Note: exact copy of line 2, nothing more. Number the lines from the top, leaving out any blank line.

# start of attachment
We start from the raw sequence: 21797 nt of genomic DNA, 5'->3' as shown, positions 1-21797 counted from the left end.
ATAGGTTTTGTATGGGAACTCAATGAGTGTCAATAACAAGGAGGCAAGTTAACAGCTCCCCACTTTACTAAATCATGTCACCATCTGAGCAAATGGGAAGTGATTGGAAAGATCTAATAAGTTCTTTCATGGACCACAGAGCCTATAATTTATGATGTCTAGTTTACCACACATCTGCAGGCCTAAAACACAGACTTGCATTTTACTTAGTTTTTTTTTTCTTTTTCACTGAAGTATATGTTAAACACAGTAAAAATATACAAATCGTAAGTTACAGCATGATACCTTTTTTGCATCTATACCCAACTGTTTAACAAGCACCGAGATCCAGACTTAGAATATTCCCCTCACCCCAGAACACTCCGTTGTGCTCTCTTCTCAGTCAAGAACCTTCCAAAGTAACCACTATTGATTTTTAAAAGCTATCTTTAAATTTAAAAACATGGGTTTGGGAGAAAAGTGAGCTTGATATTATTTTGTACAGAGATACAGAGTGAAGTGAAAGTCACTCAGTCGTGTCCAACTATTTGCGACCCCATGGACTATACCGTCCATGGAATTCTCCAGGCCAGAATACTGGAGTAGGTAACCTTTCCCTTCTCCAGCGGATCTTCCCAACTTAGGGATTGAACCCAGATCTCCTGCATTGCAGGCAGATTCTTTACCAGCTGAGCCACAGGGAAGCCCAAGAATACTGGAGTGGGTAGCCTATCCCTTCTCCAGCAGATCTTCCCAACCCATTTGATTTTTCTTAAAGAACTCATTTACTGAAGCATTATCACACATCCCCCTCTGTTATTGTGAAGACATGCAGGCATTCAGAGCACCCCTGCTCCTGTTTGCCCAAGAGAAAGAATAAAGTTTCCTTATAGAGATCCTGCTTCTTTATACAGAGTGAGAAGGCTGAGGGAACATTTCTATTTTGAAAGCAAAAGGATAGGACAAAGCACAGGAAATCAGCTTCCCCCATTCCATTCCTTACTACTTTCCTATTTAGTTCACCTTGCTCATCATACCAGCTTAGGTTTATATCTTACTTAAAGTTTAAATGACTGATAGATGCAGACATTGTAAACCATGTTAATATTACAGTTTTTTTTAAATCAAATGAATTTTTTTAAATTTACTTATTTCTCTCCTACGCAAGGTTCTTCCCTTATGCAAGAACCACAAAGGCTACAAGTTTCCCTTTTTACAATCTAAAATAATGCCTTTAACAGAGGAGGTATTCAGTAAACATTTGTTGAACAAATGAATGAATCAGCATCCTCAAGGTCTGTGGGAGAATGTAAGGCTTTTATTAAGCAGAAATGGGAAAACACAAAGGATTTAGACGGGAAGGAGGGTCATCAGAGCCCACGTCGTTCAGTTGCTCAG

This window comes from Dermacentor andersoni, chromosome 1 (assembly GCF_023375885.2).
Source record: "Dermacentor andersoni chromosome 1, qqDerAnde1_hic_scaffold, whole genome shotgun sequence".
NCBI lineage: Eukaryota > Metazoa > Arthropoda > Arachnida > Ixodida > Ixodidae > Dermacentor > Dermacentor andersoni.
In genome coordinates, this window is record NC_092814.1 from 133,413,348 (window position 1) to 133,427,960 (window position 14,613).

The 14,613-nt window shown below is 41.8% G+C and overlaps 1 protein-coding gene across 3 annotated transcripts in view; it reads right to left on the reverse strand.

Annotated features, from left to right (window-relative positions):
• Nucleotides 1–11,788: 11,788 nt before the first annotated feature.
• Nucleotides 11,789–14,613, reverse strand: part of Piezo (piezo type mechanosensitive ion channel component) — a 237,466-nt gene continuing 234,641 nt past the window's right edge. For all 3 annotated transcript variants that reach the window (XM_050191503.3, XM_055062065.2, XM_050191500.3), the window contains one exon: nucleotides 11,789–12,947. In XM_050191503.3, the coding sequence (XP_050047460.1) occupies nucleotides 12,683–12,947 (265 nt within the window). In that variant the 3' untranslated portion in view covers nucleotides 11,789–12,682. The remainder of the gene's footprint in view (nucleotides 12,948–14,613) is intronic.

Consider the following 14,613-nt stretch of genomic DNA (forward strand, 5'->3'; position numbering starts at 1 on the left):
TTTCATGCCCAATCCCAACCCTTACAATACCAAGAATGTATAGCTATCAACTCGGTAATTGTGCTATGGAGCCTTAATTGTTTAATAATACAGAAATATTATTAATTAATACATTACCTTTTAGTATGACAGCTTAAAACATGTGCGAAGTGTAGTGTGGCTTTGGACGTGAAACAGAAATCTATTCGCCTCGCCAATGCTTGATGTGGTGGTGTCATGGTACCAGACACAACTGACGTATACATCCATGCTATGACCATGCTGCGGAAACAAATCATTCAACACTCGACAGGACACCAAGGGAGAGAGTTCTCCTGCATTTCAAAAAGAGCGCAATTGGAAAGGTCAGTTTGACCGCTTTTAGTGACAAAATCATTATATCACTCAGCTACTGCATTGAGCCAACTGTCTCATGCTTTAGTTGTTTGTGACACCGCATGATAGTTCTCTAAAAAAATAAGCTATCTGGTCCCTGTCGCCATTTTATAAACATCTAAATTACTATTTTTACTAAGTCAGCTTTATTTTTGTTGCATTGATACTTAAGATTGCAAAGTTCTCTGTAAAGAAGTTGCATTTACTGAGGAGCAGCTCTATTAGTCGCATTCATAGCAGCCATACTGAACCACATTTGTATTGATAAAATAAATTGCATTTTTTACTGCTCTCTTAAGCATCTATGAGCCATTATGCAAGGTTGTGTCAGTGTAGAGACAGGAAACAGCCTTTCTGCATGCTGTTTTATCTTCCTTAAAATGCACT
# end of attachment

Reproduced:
ATAGGTTTTGTATGGGAACTCAATGAGTGTCAATAACAAGGAGGCAAGTTAACAGCTCCCCACTTTACTAAATCATGTCACCATCTGAGCAAATGGGAAGTGATTGGAAAGATCTAATAAGTTCTTTCATGGACCACAGAGCCTATAATTTATGATGTCTAGTTTACCACACATCTGCAGGCCTAAAACACAGACTTGCATTTTACTTAGTTTTTTTTTTCTTTTTCACTGAAGTATATGTTAAACACAGTAAAAATATACAAATCGTAAGTTACAGCATGATACCTTTTTTGCATCTATACCCAACTGTTTAACAAGCACCGAGATCCAGACTTAGAATATTCCCCTCACCCCAGAACACTCCGTTGTGCTCTCTTCTCAGTCAAGAACCTTCCAAAGTAACCACTATTGATTTTTAAAAGCTATCTTTAAATTTAAAAACATGGGTTTGGGAGAAAAGTGAGCTTGATATTATTTTGTACAGAGATACAGAGTGAAGTGAAAGTCACTCAGTCGTGTCCAACTATTTGCGACCCCATGGACTATACCGTCCATGGAATTCTCCAGGCCAGAATACTGGAGTAGGTAACCTTTCCCTTCTCCAGCGGATCTTCCCAACTTAGGGATTGAACCCAGATCTCCTGCATTGCAGGCAGATTCTTTACCAGCTGAGCCACAGGGAAGCCCAAGAATACTGGAGTGGGTAGCCTATCCCTTCTCCAGCAGATCTTCCCAACCCATTTGATTTTTCTTAAAGAACTCATTTACTGAAGCATTATCACACATCCCCCTCTGTTATTGTGAAGACATGCAGGCATTCAGAGCACCCCTGCTCCTGTTTGCCCAAGAGAAAGAATAAAGTTTCCTTATAGAGATCCTGCTTCTTTATACAGAGTGAGAAGGCTGAGGGAACATTTCTATTTTGAAAGCAAAAGGATAGGACAAAGCACAGGAAATCAGCTTCCCCCATTCCATTCCTTACTACTTTCCTATTTAGTTCACCTTGCTCATCATACCAGCTTAGGTTTATATCTTACTTAAAGTTTAAATGACTGATAGATGCAGACATTGTAAACCATGTTAATATTACAGTTTTTTTTAAATCAAATGAATTTTTTTAAATTTACTTATTTCTCTCCTACGCAAGGTTCTTCCCTTATGCAAGAACCACAAAGGCTACAAGTTTCCCTTTTTACAATCTAAAATAATGCCTTTAACAGAGGAGGTATTCAGTAAACATTTGTTGAACAAATGAATGAATCAGCATCCTCAAGGTCTGTGGGAGAATGTAAGGCTTTTATTAAGCAGAAATGGGAAAACACAAAGGATTTAGACGGGAAGGAGGGTCATCAGAGCCCACGTCGTTCAGTTGCTCAG